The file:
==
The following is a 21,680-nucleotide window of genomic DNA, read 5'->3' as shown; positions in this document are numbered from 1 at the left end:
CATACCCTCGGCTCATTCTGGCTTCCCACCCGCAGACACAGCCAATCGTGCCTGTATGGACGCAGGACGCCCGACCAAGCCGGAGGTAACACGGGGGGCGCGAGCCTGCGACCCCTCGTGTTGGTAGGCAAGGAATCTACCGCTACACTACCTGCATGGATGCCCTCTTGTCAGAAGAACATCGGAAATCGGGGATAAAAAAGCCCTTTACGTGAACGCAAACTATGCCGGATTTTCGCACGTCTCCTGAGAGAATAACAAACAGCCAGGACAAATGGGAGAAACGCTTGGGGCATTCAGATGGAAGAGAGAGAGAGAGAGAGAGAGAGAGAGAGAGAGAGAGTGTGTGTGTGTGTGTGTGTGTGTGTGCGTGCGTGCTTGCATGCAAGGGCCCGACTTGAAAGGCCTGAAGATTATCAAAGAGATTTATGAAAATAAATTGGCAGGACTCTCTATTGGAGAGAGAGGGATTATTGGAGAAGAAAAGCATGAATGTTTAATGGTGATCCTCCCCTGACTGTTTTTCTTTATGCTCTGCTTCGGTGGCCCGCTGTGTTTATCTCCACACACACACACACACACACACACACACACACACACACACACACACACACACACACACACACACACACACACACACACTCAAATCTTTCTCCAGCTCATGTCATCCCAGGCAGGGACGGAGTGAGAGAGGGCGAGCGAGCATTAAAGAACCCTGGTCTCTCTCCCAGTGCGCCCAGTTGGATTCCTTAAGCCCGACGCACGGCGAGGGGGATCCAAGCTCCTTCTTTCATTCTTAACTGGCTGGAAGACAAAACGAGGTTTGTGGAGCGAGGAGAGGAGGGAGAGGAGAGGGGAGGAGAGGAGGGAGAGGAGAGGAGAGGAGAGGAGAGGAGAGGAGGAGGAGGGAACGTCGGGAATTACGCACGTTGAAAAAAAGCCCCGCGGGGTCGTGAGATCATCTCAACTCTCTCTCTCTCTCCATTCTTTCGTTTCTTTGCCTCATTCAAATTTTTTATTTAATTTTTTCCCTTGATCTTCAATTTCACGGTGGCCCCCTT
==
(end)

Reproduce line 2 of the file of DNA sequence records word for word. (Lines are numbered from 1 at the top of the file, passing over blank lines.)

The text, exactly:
CATACCCTCGGCTCATTCTGGCTTCCCACCCGCAGACACAGCCAATCGTGCCTGTATGGACGCAGGACGCCCGACCAAGCCGGAGGTAACACGGGGGGCGCGAGCCTGCGACCCCTCGTGTTGGTAGGCAAGGAATCTACCGCTACACTACCTGCATGGATGCCCTCTTGTCAGAAGAACATCGGAAATCGGGGATAAAAAAGCCCTTTACGTGAACGCAAACTATGCCGGATTTTCGCACGTCTCCTGAGAGAATAACAAACAGCCAGGACAAATGGGAGAAACGCTTGGGGCATTCAGATGGAAGAGAGAGAGAGAGAGAGAGAGAGAGAGAGAGAGAGAGTGTGTGTGTGTGTGTGTGTGTGTGTGCGTGCGTGCTTGCATGCAAGGGCCCGACTTGAAAGGCCTGAAGATTATCAAAGAGATTTATGAAAATAAATTGGCAGGACTCTCTATTGGAGAGAGAGGGATTATTGGAGAAGAAAAGCATGAATGTTTAATGGTGATCCTCCCCTGACTGTTTTTCTTTATGCTCTGCTTCGGTGGCCCGCTGTGTTTATCTCCACACACACACACACACACACACACACACACACACACACACACACACACACACACACACACACACACACACACACACACTCAAATCTTTCTCCAGCTCATGTCATCCCAGGCAGGGACGGAGTGAGAGAGGGCGAGCGAGCATTAAAGAACCCTGGTCTCTCTCCCAGTGCGCCCAGTTGGATTCCTTAAGCCCGACGCACGGCGAGGGGGATCCAAGCTCCTTCTTTCATTCTTAACTGGCTGGAAGACAAAACGAGGTTTGTGGAGCGAGGAGAGGAGGGAGAGGAGAGGGGAGGAGAGGAGGGAGAGGAGAGGAGAGGAGAGGAGAGGAGAGGAGGAGGAGGGAACGTCGGGAATTACGCACGTTGAAAAAAAGCCCCGCGGGGTCGTGAGATCATCTCAACTCTCTCTCTCTCTCCATTCTTTCGTTTCTTTGCCTCATTCAAATTTTTTATTTAATTTTTTCCCTTGATCTTCAATTTCACGGTGGCCCCCTT